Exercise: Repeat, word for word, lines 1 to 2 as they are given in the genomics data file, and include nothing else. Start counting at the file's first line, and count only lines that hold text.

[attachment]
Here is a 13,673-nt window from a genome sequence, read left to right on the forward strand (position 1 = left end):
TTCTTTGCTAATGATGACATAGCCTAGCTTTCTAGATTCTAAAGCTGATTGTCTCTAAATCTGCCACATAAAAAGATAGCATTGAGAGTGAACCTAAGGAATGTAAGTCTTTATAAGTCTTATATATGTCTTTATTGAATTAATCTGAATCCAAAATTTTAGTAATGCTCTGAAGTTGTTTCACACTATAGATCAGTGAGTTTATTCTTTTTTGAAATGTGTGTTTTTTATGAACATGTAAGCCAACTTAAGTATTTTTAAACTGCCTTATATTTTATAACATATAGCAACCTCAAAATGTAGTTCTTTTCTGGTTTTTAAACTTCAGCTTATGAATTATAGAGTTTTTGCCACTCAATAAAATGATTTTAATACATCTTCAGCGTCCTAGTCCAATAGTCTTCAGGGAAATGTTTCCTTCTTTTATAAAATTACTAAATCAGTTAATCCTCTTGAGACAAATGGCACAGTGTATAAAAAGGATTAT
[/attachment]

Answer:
Here is a 13,673-nt window from a genome sequence, read left to right on the forward strand (position 1 = left end):
TTCTTTGCTAATGATGACATAGCCTAGCTTTCTAGATTCTAAAGCTGATTGTCTCTAAATCTGCCACATAAAAAGATAGCATTGAGAGTGAACCTAAGGAATGTAAGTCTTTATAAGTCTTATATATGTCTTTATTGAATTAATCTGAATCCAAAATTTTAGTAATGCTCTGAAGTTGTTTCACACTATAGATCAGTGAGTTTATTCTTTTTTGAAATGTGTGTTTTTTATGAACATGTAAGCCAACTTAAGTATTTTTAAACTGCCTTATATTTTATAACATATAGCAACCTCAAAATGTAGTTCTTTTCTGGTTTTTAAACTTCAGCTTATGAATTATAGAGTTTTTGCCACTCAATAAAATGATTTTAATACATCTTCAGCGTCCTAGTCCAATAGTCTTCAGGGAAATGTTTCCTTCTTTTATAAAATTACTAAATCAGTTAATCCTCTTGAGACAAATGGCACAGTGTATAAAAAGGATTAT